The emotional labour of comedy

10 June 2021

Written by: Pam Kiriakidis

"It’s almost like journaling in a way, just more public" - Comedian Lauren Edwards

The death of beloved comedian and actor Robin Williams in August 2014 sparked an important conversation around mental health in the comedy world, highlighting the hidden struggles of seemingly the happiest people.

While it might seem insensitive to crack a joke about anxiety and depression, this is often a way of helping comedians cope with their own struggles and give them a sense of empowerment.

This sad clown paradox has been noticed for years, with research tracing back to 1905. Psychoanalyst Sigmund Freud was one of the first to describe why comedians do what they do. In 1975, psychologist Samuel Janus interviewed 55 professional comedians who were classified as “hard-working” in America. Janus discovered that humour is part of a comedian’s routine to deal with their fears and struggles, an act to release tension.

“It is felt that comedians are able to convert their rage from physical to verbal assault and that for many their comic routines are a form of acting out. For the most part, they are men and women who are empathic and are able to covert fear to humour and terror to laughter,” Janus wrote.

For local Melbourne comedian Lauren Edwards, cracking a joke about mental health comes naturally. She describes her career as “an incurable disease”, and her comedy act is a general coping mechanism.

“I wouldn’t be a comedian if I hadn’t always used it as my way of coping. These days, I just get paid to do it instead of awkwardly bringing it up at family dinners. Finding the absurd and the silly is important to me and helps me get over myself,” she tells upstart.

Stemming from the universal struggles of the COVID-19 pandemic, Edward’s show in the 2021 Melbourne comedy festival, ‘Live, Laugh, Lauren’, openly discusses wellbeing, and explores the idea of toxic positivity and influencer culture.

“I wanted to address these things with an audience because I believe a lot of us are made to feel guilty all the time if we’re not working hard, achieving, being happy, losing weight, and ‘living our best lives’ at all times. It’s all a facade,” she says.

Edwards also opens up about her insomnia and anxiety, pointing out during her act all the uncanny systematic aspects, such as capitalism and people pleasing, that make a person lose sleep at night.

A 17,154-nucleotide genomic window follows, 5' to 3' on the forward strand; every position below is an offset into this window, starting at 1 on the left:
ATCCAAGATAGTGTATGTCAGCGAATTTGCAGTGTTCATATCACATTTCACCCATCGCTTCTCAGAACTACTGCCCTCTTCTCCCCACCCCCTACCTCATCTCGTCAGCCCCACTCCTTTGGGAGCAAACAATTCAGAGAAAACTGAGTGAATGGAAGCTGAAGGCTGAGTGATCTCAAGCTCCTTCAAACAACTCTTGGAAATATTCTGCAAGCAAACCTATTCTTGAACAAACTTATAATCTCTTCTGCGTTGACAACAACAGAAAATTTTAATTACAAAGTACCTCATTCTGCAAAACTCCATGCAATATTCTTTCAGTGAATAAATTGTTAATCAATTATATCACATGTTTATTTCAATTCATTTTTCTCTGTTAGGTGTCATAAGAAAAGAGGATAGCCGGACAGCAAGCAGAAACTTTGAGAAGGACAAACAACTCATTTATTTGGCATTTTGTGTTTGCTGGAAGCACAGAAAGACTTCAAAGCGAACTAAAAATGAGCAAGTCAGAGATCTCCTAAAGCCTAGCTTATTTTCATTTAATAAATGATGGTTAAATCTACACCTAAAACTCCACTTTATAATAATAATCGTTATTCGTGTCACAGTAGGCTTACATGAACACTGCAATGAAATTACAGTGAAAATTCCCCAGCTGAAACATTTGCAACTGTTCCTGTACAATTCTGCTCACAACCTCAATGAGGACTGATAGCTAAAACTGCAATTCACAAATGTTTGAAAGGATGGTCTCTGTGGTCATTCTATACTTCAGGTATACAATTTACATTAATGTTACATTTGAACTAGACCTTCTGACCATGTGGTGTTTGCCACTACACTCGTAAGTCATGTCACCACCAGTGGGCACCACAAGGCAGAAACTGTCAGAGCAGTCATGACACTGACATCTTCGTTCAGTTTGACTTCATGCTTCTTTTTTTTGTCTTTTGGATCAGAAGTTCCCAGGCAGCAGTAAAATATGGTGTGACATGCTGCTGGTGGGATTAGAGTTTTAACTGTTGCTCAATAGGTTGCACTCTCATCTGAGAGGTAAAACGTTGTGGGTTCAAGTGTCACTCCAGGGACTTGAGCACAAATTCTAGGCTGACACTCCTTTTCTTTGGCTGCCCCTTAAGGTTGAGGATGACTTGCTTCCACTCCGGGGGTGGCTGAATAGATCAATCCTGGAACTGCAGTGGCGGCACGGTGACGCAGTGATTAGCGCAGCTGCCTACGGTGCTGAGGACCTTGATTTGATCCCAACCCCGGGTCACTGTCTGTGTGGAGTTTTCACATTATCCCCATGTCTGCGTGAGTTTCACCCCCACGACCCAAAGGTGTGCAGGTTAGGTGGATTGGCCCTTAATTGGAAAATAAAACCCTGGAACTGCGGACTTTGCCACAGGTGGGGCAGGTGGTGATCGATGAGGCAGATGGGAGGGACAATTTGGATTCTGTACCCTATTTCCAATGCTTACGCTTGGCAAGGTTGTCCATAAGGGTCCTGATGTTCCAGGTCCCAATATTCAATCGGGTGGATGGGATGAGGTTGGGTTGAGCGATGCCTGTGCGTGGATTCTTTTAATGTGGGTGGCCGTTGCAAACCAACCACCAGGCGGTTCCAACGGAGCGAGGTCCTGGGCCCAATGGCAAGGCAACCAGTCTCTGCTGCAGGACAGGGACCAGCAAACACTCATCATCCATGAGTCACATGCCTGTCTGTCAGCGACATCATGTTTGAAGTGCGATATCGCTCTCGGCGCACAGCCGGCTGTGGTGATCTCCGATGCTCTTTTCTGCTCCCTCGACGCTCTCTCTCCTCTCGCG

A big part of her anxiety is thinking that everyone is mad at her, she says. Through writing material and performing, she was able to find the link between being able to talk about this with her audience and having a chuckle about her insecurities.

“The way to deal with mental health is not to try and always fix it but hold space for it. With comedy, if I’m talking about my mental health within my shows, it’s likely someone else in the audience has had a similar experience,” Edwards says.

Psychologist and Global Laughter ambassador, Ros Ben-Moshe, from the School of Public Health and Psychology at La Trobe University, understands why laughter can be so powerful for people like Edwards.

“Reframing pain with levity is a powerful psychological tool. If you can play with your pain, it lessens some of the associated trauma. Over time, it also helps the brain recall that traumatic event different, even finding positivity in it such as an unexpected outcome,” she tells upstart.

Although comedians have been viewed as the “sad clowns” of the society, they can teach people about the hardest topics that some cannot have a general conversation about. Whether a comedian is using their lifework to boost how are they feeling, this way of life suggests that comedians are closer to the issues everyone is struggling with.

“Comedians are the thinkers of society,” Ben-Moshe says. “They feel deeply passionately about the state of the world, about relevant contemporary issues. This can lead to anxiety when that’s all you focus on, which impacts wellbeing.”

More comedians today are telling their own stories in their material. When a comedian expresses their anxiety, it is showing a sense of realism that everyone can appreciate. For Edwards, sharing her place in the world on stage is what makes her acts stronger.

“Some of the best comedy I’ve ever seen comes from dark places because it’s real. And it is a way of grounding your comedy in something,” she says.

“There is less stigma around mental health nowadays, so I think a lot of comics are starting to connect with that part of themselves onstage.”

If you or anyone you know needs help, please contact the following services:

1800RESPECT: 1800 737 732

Beyondblue: 1300 22 46 36

Lifeline: 13 11 14

Headspace: 1800 650 890

Kids Helpline: 1800 551 800

 


Article: Pam Kiriakidis is a third-year Bachelor of Media and Communications (Journalism) student at La Trobe University. You can follow her @pam_kiriakidis

Photo: Lauren Edwards performing on stage at Melbourne International Comedy Festival 2021 supplied by Theresa Harrison.

 

Correction: An earlier version of this article incorrectly named Ros Ben-Moshe as Rose Ben-Moshe. This has now been changed to the correct spelling